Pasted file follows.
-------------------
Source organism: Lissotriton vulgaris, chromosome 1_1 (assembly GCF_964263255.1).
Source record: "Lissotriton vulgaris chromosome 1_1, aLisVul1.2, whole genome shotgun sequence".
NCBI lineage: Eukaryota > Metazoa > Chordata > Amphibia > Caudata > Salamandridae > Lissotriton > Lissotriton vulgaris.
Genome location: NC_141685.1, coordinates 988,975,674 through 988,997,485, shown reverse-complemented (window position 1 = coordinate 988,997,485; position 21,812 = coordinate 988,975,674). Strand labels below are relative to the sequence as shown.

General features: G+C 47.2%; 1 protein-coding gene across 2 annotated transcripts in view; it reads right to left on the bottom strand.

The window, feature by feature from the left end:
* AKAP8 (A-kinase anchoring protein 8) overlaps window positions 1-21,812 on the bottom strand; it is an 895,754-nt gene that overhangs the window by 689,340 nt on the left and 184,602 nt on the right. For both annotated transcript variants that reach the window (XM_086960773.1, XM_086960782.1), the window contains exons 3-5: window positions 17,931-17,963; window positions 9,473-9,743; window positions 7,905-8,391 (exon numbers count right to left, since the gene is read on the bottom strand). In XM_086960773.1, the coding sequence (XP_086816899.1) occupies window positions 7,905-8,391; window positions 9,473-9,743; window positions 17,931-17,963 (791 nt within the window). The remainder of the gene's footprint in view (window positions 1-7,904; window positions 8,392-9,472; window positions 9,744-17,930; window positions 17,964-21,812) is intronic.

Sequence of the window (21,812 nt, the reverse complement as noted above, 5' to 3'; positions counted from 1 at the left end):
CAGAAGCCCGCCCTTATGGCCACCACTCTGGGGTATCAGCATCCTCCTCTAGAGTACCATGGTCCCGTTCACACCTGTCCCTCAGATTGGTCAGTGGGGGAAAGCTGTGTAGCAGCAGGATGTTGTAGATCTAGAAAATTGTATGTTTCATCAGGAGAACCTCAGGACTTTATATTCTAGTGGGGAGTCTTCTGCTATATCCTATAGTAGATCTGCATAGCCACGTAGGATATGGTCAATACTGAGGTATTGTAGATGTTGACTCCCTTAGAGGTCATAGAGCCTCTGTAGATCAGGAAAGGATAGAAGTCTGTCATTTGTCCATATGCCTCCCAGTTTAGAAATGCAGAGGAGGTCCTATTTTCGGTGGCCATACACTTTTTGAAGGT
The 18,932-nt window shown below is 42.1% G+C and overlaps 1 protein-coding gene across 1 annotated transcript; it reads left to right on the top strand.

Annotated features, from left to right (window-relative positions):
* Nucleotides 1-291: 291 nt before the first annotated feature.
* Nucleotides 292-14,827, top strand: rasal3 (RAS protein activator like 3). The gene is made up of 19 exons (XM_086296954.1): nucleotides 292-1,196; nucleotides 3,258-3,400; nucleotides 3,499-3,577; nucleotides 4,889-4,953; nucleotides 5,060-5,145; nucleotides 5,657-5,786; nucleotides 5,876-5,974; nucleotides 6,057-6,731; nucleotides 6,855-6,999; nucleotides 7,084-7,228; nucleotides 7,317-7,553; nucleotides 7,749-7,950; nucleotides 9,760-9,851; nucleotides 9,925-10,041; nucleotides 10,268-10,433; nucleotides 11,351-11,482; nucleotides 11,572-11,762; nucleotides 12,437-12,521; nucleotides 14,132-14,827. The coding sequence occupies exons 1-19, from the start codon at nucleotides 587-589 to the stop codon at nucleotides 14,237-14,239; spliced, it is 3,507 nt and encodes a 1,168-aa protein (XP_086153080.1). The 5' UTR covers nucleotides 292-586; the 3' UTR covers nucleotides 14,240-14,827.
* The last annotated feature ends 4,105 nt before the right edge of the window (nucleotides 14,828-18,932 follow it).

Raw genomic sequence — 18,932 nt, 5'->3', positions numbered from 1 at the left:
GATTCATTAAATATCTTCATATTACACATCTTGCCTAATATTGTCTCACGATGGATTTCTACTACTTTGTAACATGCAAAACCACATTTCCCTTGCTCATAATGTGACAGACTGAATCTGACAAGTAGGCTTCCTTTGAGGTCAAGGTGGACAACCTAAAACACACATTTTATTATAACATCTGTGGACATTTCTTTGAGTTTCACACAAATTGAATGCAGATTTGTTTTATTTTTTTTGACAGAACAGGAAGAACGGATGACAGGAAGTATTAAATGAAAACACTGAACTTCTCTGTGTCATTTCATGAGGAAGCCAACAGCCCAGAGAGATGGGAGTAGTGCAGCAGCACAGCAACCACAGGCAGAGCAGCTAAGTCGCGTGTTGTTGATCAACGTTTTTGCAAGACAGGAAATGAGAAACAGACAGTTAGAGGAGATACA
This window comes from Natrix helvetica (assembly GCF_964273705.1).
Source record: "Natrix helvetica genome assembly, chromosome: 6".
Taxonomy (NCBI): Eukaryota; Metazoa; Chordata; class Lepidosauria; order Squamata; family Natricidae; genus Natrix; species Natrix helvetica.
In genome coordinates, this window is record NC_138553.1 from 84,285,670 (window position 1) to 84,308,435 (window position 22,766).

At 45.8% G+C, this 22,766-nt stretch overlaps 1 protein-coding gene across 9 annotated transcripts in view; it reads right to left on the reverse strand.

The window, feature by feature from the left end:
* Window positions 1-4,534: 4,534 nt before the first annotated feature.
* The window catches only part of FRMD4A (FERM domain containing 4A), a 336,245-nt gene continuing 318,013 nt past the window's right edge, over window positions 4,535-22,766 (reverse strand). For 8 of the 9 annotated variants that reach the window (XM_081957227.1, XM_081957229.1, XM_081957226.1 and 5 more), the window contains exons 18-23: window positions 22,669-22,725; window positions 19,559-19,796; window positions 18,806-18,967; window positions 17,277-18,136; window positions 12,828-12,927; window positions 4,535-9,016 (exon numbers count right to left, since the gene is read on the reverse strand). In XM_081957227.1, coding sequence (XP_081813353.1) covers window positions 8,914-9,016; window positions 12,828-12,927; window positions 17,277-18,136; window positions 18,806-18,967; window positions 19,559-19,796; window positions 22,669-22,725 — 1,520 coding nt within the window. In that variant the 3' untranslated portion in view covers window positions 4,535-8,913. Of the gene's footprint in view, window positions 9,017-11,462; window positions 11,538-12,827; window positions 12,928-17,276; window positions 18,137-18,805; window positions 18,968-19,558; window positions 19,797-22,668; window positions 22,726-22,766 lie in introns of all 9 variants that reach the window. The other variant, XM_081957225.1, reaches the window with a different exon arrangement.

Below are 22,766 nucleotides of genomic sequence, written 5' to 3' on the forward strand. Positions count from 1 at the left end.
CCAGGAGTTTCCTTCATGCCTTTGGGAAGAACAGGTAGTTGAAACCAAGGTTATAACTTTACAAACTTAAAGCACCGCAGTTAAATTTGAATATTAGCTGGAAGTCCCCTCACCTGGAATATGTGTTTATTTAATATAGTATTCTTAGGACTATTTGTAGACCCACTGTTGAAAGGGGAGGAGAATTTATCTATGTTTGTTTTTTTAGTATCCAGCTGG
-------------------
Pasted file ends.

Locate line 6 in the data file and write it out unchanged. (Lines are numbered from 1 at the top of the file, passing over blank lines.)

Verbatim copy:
The window, feature by feature from the left end: